Innovation’s Unintended Consequences
The power of innovation is its ability to introduce change into stable systems. Sometimes that change will be fundamental and profound. When we work to design and implement our innovations how do we prepare for and manage fundamental and profound unintended consequences?
Recently, the Haitian relief effort demonstrated how unintended consequences can have long-term effects. Shortly after the disastrous earthquake (over a year ago now) provision of relief had to overcome some major obstacles due to the massive destruction on the ground. Innovative partnerships formed between NGO’s, corporations, and military forces enabling the challenges of crippled infrastructure to be overcome. Providing life-sustaining support was welcome yet some of the unintended consequences have been that local business men and women have not been able to get back on their feet and rehire employees. One gentleman, Mr. Alex Zamor, who ran a drinking water factory has been unable to rehire up to 200 people due to low demand…
“Of course we welcome the relief, but nobody wants to buy water if there’s free water on the streets,” he says. Mr. Zamor says international relief agencies should be sourcing more of their products for the relief effort from Haiti itself. “We should be helping Haitian companies instead of companies in Florida,” he says. (via Global Aid Is No Relief for Small Haitian Businesses – WSJ.com.)
But what of direct product or service innovation’s unintended consequences?
If we consider the innovation in the financial markets that gave rise to credit default swaps and collateralized debt obligations, both of which were designed to manage the risk associated with the trading of complex derivatives, the unintended consequences have been profound and lasting. In their implementation there was a breakdown in both assessment of impact and an understanding of elemental behavior that these financial products would foster.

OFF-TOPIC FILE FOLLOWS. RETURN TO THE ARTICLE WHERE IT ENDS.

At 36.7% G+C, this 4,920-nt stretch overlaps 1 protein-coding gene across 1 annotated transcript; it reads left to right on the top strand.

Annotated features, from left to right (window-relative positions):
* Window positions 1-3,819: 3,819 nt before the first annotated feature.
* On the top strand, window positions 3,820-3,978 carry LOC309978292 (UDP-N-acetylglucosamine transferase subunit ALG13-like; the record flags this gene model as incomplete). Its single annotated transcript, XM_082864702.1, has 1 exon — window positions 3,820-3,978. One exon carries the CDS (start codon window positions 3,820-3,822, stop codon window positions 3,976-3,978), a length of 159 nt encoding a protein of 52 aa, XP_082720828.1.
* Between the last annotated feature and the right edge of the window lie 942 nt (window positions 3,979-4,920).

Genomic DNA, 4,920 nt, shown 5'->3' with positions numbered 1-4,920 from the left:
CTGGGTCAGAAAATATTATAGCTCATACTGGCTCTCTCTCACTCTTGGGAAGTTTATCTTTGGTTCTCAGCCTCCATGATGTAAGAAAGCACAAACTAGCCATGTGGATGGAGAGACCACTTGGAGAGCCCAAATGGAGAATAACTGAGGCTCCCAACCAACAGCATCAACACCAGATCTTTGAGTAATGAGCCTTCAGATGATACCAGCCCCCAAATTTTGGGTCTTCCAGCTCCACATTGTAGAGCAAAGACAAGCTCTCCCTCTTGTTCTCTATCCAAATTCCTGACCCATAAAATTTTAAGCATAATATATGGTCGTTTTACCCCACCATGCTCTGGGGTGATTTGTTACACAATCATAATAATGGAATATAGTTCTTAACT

Or consider reaching back to the lasting impacts of the Great Depression and the response of the New Deal which gave rise to institutional innovations leading to the rise of agri-business, large-scale industrial farms and the demise of family farming. What other consequences of innovations can you observe or cite?
Rogers and Merton developed a model for defining and assessing stakeholders affected by innovation in order to determine first generation consequences and beyond. They note,
Certain stakeholders tend to more frequently affect the introduction of innovations while others are more often affected by them. As with most classifications the two roles overlap to some degree; adopters may apply an innovation in unanticipated ways, thereby affecting it. Also, desirable and undesirable effects overlap and coincide; some adopters will find the innovation desirable, features that some consumers love others may hate.
The theme for innochat this week is the power and impact of unintended consequences on the introduction of innovations. Here are the questions we will consider:
- What examples of unintended consequences can you cite from your own experiences or observations of the implementation of innovations?
- When you design solutions what potential problem identification and risk management activities do you undertake to minimize negative consequences?
- What tools or processes do you recommend for getting behind the value-based benefits of innovations to eliminate or mitigate unintended consequences?
- How effective have you been at managing unintended consequences when they arise?
- And a philosophical bomb - Is all innovation okay regardless of the consequences?